"I can't do a good James Brown, but I feel good."
A House panel approved legislation Thursday that would gut much of the Dodd-Frank law enacted after the 2008 economic meltdown. The bill cleared the Republican-led House Financial Services Committee on a party-line vote of 34-26.
“I can’t do a good James Brown, but I feel good,” said Rep. Jeb Hensarling, the normally reserved Republican chairman of the committee, referring to the singer often called the godfather of soul. Hensarling wrote much of the overhaul legislation.
Republicans argued that the law passed under President Barack Obama is slowing economic growth because of the cost of compliance and by curbing lending.
Democrats warned the GOP bill will create the same conditions that led to the financial crisis and pushed the economy to the brink of collapse.
The bill now goes to the full House for a vote, but supporters admit that the path will be much more difficult in the Senate, where Democratic support will be needed.
In a fast-moving session following two days of laborious debate, the panel flew through a series of votes on amendments, as the majority Republicans easily beat back Democrats’ attempts to reshape and soften the legislation. The action moved House Republicans closer to realizing their long-promised goal to undo financial regulatory laws enacted under Obama after the 2008 economic meltdown pushed the economy to the brink of collapse.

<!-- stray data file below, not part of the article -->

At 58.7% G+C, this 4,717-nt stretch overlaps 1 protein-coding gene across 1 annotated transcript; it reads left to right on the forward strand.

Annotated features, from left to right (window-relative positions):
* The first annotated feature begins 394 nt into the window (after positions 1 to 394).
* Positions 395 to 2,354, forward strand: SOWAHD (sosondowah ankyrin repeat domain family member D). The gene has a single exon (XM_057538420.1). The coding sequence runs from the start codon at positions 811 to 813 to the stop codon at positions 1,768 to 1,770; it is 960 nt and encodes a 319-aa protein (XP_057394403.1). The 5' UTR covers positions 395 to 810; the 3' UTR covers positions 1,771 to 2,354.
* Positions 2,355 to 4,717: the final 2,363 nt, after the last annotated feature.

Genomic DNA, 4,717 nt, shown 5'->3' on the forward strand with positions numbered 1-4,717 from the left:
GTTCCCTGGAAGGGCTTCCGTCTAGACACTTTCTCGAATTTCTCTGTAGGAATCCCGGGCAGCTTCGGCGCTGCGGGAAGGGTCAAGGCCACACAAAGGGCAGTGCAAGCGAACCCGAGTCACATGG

The bill would repeal about 40 provisions of the Dodd-Frank Act. Banks could qualify for much of the regulatory relief in the bill so long as they meet a strict basic requirement for building capital to cover unexpected big losses.
Republicans argued that big banks have done well under Dodd-Frank, but that community banks and credit unions are struggling to keep up with the regulatory burdens imposed by the law.
“This economy is poised to take off, but it’s not going to take off as long as Dodd-Frank in its current form remains on the book,” Hensarling said. “It’s important that we get tax reform done. It’s important we get health care reform done, but it’s also important we pass the Financial Choice Act passed.”
While the measure is expected to pass the full House, in the Senate, it will need 60 votes to become reality, meaning the GOP will need several Democrats to join their effort. Leaders of the Senate panel with jurisdiction over a Dodd-Frank overhaul have said they would like to work together to find areas of common agreement to enhance economic growth.
Such agreement was nonexistent during the House hearings this week. Instead, the hearings turned into a contentious debate over Democratic efforts to cast a spotlight on President Donald Trump’s business empire and his refusal to release his tax returns.